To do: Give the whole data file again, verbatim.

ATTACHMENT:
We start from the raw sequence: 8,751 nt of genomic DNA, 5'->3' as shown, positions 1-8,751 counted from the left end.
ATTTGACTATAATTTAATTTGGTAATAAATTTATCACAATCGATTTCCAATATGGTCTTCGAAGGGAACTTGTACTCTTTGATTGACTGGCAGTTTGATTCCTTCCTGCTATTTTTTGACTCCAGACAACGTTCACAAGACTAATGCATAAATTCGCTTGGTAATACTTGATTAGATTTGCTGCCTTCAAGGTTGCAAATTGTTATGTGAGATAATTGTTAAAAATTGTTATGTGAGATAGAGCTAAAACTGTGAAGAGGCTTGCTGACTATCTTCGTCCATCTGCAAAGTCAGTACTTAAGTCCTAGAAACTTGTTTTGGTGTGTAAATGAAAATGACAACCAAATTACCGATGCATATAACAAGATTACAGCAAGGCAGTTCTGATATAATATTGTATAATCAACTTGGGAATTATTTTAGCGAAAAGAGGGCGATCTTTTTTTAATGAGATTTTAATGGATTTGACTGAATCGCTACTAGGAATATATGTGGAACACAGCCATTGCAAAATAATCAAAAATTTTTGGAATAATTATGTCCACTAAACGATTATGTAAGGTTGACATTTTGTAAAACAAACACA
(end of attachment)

We start from the raw sequence: 8,751 nt of genomic DNA, 5'->3' as shown, positions 1-8,751 counted from the left end.
ATTTGACTATAATTTAATTTGGTAATAAATTTATCACAATCGATTTCCAATATGGTCTTCGAAGGGAACTTGTACTCTTTGATTGACTGGCAGTTTGATTCCTTCCTGCTATTTTTTGACTCCAGACAACGTTCACAAGACTAATGCATAAATTCGCTTGGTAATACTTGATTAGATTTGCTGCCTTCAAGGTTGCAAATTGTTATGTGAGATAATTGTTAAAAATTGTTATGTGAGATAGAGCTAAAACTGTGAAGAGGCTTGCTGACTATCTTCGTCCATCTGCAAAGTCAGTACTTAAGTCCTAGAAACTTGTTTTGGTGTGTAAATGAAAATGACAACCAAATTACCGATGCATATAACAAGATTACAGCAAGGCAGTTCTGATATAATATTGTATAATCAACTTGGGAATTATTTTAGCGAAAAGAGGGCGATCTTTTTTTAATGAGATTTTAATGGATTTGACTGAATCGCTACTAGGAATATATGTGGAACACAGCCATTGCAAAATAATCAAAAATTTTTGGAATAATTATGTCCACTAAACGATTATGTAAGGTTGACATTTTGTAAAACAAACACA